If the church owes an apology to the world, it certainly is not that we don't appreciate inapproprate humor enough.
if we must apologize, it is because we have not been different enough.
called out, unsoiled garments, holy and righteous are not the words that the world fling at us in dirision.

Hayden said...

Capra,

Insulting people who don't agree with you is a great way to make your point. There are times to laugh and times to cry. There are things to laugh at, and things that we shouldn't. (Ecclesiastes makes this crystal clear. I have been preaching through it for 3 months now.) Eccl. 7 makes it clear that there is a difference between the wise man and a fool, and one of the differences is that wise men learn from death and fools make light of death and are frivolous about it.

Let me test this one on you. Is everything fair game for laughs? How about rape? Child pornography? Genocide?

(By the way, I am probably your age or younger my friend. I don't watch Red Skelton my and never have and I laugh a lot! I have a 2 year old and 4 year old which gives me able time to laugh)

The point is, should McManus throw the support of his church behind a commercial that is going to run during the Superbowl or should he throw the weight of his church behind the Gospel?

mike said...

Phil said
“Few things are more subjective than humor."
but in our bizarre understanding of personal savior and personal relationship, we (broad brush) have allowed spirituality to join humor and ice cream flavors and another category where there is no wrong answer just preference.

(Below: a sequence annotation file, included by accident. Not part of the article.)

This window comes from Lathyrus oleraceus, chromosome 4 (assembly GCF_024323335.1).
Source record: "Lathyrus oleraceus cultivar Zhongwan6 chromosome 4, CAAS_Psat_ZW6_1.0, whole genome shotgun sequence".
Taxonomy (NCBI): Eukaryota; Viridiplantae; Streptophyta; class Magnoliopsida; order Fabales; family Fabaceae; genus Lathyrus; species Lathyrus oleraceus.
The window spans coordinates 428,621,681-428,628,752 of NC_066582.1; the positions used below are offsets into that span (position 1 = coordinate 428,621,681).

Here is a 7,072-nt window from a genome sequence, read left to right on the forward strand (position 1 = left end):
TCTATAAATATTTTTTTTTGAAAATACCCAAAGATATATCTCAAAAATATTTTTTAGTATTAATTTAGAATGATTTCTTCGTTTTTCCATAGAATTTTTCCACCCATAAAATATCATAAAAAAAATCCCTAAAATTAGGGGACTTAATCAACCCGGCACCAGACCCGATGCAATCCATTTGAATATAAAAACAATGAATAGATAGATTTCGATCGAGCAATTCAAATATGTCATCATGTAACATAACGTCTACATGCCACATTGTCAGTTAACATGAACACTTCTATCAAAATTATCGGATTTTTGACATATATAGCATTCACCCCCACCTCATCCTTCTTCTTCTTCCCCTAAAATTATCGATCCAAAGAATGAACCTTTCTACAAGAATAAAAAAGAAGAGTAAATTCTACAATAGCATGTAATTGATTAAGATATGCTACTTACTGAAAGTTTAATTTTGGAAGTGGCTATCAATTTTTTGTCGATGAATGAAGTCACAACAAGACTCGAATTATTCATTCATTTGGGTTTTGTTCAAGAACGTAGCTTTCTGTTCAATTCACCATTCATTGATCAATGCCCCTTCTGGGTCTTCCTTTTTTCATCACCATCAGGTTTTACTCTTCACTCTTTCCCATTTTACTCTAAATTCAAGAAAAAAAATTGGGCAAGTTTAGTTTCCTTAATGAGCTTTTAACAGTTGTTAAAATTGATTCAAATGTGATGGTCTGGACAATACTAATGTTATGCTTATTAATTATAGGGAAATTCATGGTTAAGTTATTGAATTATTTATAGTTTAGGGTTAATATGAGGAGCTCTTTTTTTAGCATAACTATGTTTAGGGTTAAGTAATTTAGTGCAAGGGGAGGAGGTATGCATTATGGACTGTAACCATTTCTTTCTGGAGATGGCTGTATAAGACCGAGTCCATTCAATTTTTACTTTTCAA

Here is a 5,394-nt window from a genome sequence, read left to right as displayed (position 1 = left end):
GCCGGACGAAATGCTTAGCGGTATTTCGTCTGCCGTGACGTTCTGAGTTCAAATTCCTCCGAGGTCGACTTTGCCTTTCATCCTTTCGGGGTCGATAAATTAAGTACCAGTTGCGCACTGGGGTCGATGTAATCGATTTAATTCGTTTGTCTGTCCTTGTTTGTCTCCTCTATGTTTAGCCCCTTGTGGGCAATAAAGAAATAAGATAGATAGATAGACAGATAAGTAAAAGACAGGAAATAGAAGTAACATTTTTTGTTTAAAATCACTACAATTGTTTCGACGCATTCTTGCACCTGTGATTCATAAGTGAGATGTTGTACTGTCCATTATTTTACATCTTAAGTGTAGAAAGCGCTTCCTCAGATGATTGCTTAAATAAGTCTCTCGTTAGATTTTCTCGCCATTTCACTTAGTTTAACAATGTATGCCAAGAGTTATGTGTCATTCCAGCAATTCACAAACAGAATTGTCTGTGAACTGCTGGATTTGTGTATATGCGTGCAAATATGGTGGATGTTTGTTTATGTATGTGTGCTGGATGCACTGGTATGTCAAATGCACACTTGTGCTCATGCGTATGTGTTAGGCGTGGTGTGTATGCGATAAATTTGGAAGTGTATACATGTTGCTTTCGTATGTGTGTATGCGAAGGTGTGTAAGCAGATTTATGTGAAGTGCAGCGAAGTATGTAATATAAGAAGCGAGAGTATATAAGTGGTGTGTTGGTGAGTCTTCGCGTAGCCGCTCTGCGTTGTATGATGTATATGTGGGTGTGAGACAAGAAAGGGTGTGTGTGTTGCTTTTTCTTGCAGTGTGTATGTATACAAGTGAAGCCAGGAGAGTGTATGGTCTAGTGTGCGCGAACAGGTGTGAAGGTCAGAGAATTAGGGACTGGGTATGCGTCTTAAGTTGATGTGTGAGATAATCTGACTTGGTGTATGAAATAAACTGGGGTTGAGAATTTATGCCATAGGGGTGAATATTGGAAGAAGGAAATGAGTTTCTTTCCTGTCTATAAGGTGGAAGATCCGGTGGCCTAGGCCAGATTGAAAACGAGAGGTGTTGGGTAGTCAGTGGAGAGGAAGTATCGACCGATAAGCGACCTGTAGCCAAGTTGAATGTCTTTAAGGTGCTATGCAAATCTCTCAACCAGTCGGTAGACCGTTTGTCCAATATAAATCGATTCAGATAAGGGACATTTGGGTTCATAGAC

go back and read Kevin and Phil's exchange again from For those who still don't get it. . .post in June 2006, Kevin never argued that Phil was biblically incorrect, just that Phil was wrong to say that Kevin was incorrect. Condensed argument was “that is your opinion, I have mine”. This doesn’t leave any room for settling the issue, as one side doesn’t recognize a source of objective truth on the subject.
I recently was asked to move on from the church/club where I served, as we were careening down the market driven attractional church trail. I attempted to show scripturally why I disagreed, and was told, “You can have your opinion, and I can go get several people who have another opinion, so those just cancel out. Therefore we will do what seems to be working for church X, Y, & Z”.
My source of truth (scripture) was not deemed more authoritative than theirs (experience & observation).

Ian said...

Things about the video that are not funny:

1)A church is using it's resources making a commercial for a company that the AFA has asked believers to ban because it has supported the homosexual agenda. Not Funny.

2)A Church is making a commerical for a product that if you eat enough of place you a casket sooner then later. Not Funny.

3)A church is making a commercial that will most likely air after a Bud commercial and right before a GO Daddy commerical and viewers will notice little difference. Not Funny.

Sir Aaron said...

I object to the whole idea that market driven churches are being more authentic. In fact, what they are doing is being less authentic. Authentic carries a connotation of authoritative certification that an object is what it is claimed to be.

Market driven churches use two marketing techniques which are actually deceitful. The first is to use any publicity (preferably positive to attract attention and brand recognition to your product. The second technique is to accentuate any positive aspect, no matter how trivial or superfluous, while relegating the truth to the fine print. So a market driven pastor will use rock music to draw in a crown but put the fact that true conversion has a price, namely actual repentance, to the fine print of some bulletin somewhere.